Angela Merkel, the longest-serving national leader in the European Union, just showed off the political cunning that has kept her in office so long.
In what has so far amounted to a rather boring re-election campaign for Merkel, the German chancellor decided to shake things up, to her great benefit. After long opposing gay marriage, Merkel called a vote on the matter, under pressure from her rivals. Four days later, the measure passed with a strong majority (393 lawmakers voted for, 226 against).
The move solved a rather inconvenient puzzle for her candidacy. Merkel has long argued against marriage equality on the grounds of “children’s welfare,” admitting she had a “hard time” with the issue. Her main rival, Social Democrat Martin Schulz, has championed gay marriage as a central campaign issue (paywall) and used it to block her chances of forming a coalition as chancellor if she wins, by refusing to enter any government that does not introduce gay marriage. The Greens and the free-market Free Democrats (FDP) made the same pledge.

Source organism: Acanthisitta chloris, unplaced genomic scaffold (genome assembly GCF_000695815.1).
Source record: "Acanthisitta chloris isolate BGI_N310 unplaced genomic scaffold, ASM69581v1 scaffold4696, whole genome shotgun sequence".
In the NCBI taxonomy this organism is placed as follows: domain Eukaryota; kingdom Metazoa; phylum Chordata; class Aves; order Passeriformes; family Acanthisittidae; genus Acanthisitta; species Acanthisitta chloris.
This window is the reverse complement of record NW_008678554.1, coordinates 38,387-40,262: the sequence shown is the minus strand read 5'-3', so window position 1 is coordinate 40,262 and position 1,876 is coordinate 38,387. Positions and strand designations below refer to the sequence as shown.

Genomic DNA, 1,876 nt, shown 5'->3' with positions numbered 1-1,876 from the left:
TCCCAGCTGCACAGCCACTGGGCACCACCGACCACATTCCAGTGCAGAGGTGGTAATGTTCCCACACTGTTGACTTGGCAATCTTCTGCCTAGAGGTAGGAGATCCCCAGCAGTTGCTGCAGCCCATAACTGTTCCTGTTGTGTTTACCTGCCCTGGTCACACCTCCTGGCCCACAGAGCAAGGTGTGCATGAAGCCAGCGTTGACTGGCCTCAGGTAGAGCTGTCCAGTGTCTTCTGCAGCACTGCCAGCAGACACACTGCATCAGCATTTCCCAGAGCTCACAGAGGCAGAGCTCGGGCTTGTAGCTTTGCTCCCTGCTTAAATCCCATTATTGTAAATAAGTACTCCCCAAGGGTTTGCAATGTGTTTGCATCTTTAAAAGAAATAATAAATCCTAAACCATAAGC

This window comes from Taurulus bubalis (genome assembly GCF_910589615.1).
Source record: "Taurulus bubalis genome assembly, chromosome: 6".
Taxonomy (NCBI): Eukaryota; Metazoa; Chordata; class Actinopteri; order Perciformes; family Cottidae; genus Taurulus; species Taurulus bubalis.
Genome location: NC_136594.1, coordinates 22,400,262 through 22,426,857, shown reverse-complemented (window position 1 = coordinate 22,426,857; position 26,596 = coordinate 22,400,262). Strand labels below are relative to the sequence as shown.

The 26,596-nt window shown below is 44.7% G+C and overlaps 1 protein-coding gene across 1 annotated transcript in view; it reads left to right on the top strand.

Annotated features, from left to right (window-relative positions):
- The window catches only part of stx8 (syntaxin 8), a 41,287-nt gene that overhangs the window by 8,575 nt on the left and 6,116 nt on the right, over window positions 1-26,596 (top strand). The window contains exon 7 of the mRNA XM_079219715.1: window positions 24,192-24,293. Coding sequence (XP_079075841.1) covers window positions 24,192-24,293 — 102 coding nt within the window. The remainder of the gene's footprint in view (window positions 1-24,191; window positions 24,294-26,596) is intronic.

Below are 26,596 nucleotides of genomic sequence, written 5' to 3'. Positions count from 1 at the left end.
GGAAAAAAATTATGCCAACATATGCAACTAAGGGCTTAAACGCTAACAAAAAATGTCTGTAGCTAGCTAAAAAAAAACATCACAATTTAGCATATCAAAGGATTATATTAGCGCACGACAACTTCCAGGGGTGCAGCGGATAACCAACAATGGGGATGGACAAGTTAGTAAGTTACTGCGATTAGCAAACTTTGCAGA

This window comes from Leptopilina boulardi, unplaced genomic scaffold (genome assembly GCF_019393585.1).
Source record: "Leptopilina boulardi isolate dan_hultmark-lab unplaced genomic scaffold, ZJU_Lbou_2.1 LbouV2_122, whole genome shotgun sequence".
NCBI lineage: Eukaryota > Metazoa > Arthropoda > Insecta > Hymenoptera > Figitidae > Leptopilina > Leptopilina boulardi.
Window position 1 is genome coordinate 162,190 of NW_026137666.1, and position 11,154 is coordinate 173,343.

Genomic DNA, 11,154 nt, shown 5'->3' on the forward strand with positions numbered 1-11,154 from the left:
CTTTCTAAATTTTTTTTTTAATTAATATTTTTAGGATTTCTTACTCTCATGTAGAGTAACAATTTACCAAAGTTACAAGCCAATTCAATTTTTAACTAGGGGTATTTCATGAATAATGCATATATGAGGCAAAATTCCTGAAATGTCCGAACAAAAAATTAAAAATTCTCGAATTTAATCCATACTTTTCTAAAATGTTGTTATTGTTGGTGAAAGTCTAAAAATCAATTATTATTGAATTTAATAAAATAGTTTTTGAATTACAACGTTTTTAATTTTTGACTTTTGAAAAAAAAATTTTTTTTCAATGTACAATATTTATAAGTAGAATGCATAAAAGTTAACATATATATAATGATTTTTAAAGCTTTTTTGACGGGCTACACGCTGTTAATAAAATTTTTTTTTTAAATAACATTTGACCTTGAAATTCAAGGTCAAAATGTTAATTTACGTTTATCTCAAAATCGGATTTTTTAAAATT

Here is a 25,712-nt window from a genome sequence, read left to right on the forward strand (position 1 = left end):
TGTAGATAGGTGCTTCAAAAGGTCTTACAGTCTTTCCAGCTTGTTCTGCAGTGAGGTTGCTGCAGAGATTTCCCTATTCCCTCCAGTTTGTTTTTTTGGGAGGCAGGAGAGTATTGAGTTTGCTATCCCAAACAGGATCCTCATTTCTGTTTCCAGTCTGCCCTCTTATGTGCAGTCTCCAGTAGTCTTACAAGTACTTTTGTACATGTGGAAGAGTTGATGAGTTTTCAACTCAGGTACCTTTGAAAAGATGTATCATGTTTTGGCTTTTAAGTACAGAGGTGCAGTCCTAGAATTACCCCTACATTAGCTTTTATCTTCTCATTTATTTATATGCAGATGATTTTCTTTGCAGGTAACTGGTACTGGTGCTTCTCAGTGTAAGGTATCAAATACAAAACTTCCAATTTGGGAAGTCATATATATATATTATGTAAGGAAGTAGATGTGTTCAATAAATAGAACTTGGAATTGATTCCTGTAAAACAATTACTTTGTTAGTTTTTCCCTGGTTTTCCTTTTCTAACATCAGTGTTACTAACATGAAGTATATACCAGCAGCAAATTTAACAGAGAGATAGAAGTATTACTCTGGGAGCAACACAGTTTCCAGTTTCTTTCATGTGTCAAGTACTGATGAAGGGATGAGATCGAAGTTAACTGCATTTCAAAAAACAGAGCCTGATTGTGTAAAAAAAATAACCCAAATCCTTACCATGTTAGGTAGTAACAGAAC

Reversing her stance threatened to alienate some of her core conservative base, and drive them further to the right, toward the Alternative for Deutschland party (the only party to oppose same-sex marriage).
But Merkel also knew public opinion had significantly shifted, (73% of her conservative supporters now back gay marriage), so she decided to play it both ways. She opened the door to a vote, instructing lawmakers to vote their conscience and saying that she wasn’t against the idea in principle. And then she voted “no.”
Merkel explained her decision to allow the vote at an event hosted by the women’s magazine, Brigitte. She spoke of a “life-changing experience” in her home constituency, where she met a lesbian couple caring for eight foster children together. The amendment legalizes gay marriage and adoption.
Then, after the vote, she neatly squared her own opinion with the national mood. “For me, marriage in the Constitution is marriage between a man and a woman and that is why I did not vote in favor of this bill today,” she told reporters. “I hope that the vote today not only promotes respect between different opinions but also brings more social cohesion and peace.”
In doing so, she gave a nod to her conservative backers, while keeping progressive voters happy, and paved the way for coalition-building come September.
Germany joins a host of European countries, including France, the UK, Sweden, the Netherlands, Belgium, and Spain, that now recognize gay marriage.